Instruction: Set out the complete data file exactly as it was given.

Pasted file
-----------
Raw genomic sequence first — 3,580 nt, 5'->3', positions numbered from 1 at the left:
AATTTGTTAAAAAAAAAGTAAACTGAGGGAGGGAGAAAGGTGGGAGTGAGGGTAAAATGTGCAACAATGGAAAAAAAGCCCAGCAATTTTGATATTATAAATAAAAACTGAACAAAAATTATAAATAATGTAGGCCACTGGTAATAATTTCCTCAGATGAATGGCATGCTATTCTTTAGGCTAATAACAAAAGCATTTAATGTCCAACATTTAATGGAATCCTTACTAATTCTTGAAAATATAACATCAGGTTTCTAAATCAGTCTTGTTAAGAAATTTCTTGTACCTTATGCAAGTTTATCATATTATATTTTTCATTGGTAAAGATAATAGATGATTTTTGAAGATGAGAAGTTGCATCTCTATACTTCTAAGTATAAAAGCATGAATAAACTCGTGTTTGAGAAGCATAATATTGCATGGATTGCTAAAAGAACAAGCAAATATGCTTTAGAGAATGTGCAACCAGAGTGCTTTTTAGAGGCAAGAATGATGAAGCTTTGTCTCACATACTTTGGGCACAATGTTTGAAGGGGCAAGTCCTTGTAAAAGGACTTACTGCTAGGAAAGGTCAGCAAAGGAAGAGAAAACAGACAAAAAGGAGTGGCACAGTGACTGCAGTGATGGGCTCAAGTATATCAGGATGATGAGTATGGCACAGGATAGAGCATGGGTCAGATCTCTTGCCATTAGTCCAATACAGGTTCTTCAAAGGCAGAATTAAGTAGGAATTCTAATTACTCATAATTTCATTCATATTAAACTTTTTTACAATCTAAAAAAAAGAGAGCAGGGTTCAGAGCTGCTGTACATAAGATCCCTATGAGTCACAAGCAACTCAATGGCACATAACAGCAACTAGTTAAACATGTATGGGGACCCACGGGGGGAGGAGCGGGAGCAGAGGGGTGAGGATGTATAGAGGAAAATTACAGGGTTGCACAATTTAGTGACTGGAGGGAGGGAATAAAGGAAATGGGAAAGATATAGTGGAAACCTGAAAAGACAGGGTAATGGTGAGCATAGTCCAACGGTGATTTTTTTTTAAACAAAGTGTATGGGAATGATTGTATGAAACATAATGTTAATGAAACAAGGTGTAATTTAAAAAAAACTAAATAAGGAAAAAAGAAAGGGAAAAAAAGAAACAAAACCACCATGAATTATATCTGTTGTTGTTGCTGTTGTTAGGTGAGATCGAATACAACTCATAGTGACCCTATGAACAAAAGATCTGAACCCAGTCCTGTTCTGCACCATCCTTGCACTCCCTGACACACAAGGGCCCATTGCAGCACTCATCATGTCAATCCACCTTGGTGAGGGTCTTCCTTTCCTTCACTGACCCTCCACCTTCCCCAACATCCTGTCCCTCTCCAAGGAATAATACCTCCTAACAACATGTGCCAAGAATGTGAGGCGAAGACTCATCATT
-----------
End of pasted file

Raw genomic sequence first — 3,580 nt, 5'->3', positions numbered from 1 at the left:
AATTTGTTAAAAAAAAAGTAAACTGAGGGAGGGAGAAAGGTGGGAGTGAGGGTAAAATGTGCAACAATGGAAAAAAAGCCCAGCAATTTTGATATTATAAATAAAAACTGAACAAAAATTATAAATAATGTAGGCCACTGGTAATAATTTCCTCAGATGAATGGCATGCTATTCTTTAGGCTAATAACAAAAGCATTTAATGTCCAACATTTAATGGAATCCTTACTAATTCTTGAAAATATAACATCAGGTTTCTAAATCAGTCTTGTTAAGAAATTTCTTGTACCTTATGCAAGTTTATCATATTATATTTTTCATTGGTAAAGATAATAGATGATTTTTGAAGATGAGAAGTTGCATCTCTATACTTCTAAGTATAAAAGCATGAATAAACTCGTGTTTGAGAAGCATAATATTGCATGGATTGCTAAAAGAACAAGCAAATATGCTTTAGAGAATGTGCAACCAGAGTGCTTTTTAGAGGCAAGAATGATGAAGCTTTGTCTCACATACTTTGGGCACAATGTTTGAAGGGGCAAGTCCTTGTAAAAGGACTTACTGCTAGGAAAGGTCAGCAAAGGAAGAGAAAACAGACAAAAAGGAGTGGCACAGTGACTGCAGTGATGGGCTCAAGTATATCAGGATGATGAGTATGGCACAGGATAGAGCATGGGTCAGATCTCTTGCCATTAGTCCAATACAGGTTCTTCAAAGGCAGAATTAAGTAGGAATTCTAATTACTCATAATTTCATTCATATTAAACTTTTTTACAATCTAAAAAAAAGAGAGCAGGGTTCAGAGCTGCTGTACATAAGATCCCTATGAGTCACAAGCAACTCAATGGCACATAACAGCAACTAGTTAAACATGTATGGGGACCCACGGGGGGAGGAGCGGGAGCAGAGGGGTGAGGATGTATAGAGGAAAATTACAGGGTTGCACAATTTAGTGACTGGAGGGAGGGAATAAAGGAAATGGGAAAGATATAGTGGAAACCTGAAAAGACAGGGTAATGGTGAGCATAGTCCAACGGTGATTTTTTTTTAAACAAAGTGTATGGGAATGATTGTATGAAACATAATGTTAATGAAACAAGGTGTAATTTAAAAAAAACTAAATAAGGAAAAAAGAAAGGGAAAAAAAGAAACAAAACCACCATGAATTATATCTGTTGTTGTTGCTGTTGTTAGGTGAGATCGAATACAACTCATAGTGACCCTATGAACAAAAGATCTGAACCCAGTCCTGTTCTGCACCATCCTTGCACTCCCTGACACACAAGGGCCCATTGCAGCACTCATCATGTCAATCCACCTTGGTGAGGGTCTTCCTTTCCTTCACTGACCCTCCACCTTCCCCAACATCCTGTCCCTCTCCAAGGAATAATACCTCCTAACAACATGTGCCAAGAATGTGAGGCGAAGACTCATCATT